LA Councilman and a former USC dean are indicted on bribery and fraud charges after official ‘exchanged lucrative county contracts for his son’s admission to the school’s graduate program’

A Los Angeles Councilman and former University of Southern California dean face conspiracy and bribery charges after allegedly scheming to get the politician’s son into graduate school.

Councilman Mark Ridley-Thomas, 66, and former Social Work Dean Marilyn Louise Flynn, 83, were cited in a 20-count indictment released by the US Attorney for the Central District of California on Wednesday.

The indictment alleges that the politician, who was serving on the LA County Board of Supervisors at the time, exchanged county contracts in exchange for getting a relative admission into USC’s graduate school.

The relative was named as Ridley-Thomas’ son Sebastian, 34, by the LA Times.

Sebastian Ridley-Thomas was a Member of the California State Assembly from the 54th district from 2013 until 2017, when he resigned citing ill health. He was facing sexual harassment allegations, where he allegedly kissed a woman and repeatedly contacted her. He denied any wrongdoing.

An outside investigation found that Sebastian ‘more likely than not’ did harass the woman and another staffer.

California’s Release of Sexual Harassment Records stated: ‘[Sebastian] made a sexual advance on a staff member he asked to dinner and tried to kiss. Repeatedly winked at another staff member and held her hand in a way that made her uncomfortable.’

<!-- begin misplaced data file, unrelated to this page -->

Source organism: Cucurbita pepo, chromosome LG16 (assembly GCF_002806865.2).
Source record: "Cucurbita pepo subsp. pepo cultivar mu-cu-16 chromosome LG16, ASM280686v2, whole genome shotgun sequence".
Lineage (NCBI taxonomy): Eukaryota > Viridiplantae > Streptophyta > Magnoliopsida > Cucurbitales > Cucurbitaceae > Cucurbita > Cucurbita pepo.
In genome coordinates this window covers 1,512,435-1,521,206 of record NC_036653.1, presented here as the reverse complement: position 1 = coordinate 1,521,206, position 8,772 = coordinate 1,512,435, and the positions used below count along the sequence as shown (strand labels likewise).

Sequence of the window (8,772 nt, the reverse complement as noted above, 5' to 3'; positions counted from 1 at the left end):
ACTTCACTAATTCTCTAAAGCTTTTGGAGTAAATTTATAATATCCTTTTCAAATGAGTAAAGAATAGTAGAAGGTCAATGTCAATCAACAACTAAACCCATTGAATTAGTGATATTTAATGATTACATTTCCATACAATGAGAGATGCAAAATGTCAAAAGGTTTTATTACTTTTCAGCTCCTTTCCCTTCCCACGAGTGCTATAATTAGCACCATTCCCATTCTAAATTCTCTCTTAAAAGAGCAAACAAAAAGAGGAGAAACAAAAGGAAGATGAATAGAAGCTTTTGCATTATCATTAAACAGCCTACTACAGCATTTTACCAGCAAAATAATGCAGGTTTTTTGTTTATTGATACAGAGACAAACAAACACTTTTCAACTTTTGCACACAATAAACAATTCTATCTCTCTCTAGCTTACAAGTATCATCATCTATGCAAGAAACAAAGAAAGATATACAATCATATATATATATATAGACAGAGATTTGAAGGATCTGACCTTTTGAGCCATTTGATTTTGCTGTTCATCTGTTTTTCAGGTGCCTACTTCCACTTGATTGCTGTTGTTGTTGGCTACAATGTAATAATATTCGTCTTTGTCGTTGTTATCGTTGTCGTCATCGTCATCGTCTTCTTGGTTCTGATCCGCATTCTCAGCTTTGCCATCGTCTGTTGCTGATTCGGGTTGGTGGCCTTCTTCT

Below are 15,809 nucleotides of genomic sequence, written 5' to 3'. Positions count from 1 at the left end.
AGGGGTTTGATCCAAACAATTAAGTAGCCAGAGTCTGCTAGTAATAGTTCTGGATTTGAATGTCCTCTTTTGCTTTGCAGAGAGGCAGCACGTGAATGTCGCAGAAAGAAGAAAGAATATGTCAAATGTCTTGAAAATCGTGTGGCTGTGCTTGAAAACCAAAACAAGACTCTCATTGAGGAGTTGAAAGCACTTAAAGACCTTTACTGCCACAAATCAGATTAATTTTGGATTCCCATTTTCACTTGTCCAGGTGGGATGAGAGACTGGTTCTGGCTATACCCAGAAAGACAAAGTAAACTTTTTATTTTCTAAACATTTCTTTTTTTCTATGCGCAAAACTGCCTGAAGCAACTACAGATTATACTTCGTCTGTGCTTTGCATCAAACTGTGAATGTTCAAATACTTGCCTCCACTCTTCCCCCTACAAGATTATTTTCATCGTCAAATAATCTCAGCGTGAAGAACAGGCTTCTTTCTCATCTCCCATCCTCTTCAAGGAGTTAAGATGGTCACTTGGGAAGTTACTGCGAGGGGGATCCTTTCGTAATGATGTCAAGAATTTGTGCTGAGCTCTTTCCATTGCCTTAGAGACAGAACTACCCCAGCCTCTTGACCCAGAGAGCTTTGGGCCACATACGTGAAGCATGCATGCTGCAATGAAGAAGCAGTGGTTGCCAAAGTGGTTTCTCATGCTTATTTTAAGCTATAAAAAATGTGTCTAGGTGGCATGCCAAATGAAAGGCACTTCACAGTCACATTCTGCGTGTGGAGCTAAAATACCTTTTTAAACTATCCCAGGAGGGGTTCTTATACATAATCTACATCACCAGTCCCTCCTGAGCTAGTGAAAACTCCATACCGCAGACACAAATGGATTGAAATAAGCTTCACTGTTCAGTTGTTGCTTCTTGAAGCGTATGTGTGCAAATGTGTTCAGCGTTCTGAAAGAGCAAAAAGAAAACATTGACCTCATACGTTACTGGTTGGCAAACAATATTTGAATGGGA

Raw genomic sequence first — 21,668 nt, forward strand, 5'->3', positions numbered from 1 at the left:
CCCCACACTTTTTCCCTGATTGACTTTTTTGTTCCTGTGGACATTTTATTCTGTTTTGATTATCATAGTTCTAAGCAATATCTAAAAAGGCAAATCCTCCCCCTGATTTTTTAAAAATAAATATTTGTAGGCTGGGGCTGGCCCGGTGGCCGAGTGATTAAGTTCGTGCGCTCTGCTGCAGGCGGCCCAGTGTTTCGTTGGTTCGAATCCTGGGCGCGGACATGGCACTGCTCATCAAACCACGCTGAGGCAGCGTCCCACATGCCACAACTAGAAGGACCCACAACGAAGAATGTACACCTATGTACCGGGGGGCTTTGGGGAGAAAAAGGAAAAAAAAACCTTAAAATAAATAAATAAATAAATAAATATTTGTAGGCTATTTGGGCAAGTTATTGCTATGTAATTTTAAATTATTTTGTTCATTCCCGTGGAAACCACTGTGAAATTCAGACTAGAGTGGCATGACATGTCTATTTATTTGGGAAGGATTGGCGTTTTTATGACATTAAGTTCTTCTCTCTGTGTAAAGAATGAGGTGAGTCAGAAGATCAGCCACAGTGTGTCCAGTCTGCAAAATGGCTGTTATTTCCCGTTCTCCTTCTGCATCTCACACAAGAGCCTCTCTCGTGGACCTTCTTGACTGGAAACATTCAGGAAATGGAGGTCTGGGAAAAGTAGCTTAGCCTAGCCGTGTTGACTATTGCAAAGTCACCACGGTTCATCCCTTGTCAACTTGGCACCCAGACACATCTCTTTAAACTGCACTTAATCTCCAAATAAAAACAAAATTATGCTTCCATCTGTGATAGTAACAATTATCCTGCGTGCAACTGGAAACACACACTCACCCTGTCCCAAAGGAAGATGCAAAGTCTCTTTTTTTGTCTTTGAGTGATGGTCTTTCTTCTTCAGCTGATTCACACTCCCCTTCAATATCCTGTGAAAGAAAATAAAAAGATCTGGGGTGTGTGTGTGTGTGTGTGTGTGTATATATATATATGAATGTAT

Authorities say that Mark Ridley-Thomas and Flynn traded ‘supporting county contracts and lucrative contract amendments with the university’ between 2017 and 2018 in exchange for Sebastian receiving benefits and a teaching job at the university.

In exchange for the contracts, Sebastian would receive ‘graduate school admission, a full-tuition scholarship, a paid professorship, and a mechanism to funnel Ridley-Thomas campaign funds through the university to a non-profit’, the indictment claims.

Sebastian was later fired from his position at USC in September 2018 after questions were raised about his appointment and a $100,000 donation his father made to the school, the Times reports.

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SOURCE: Daily Mail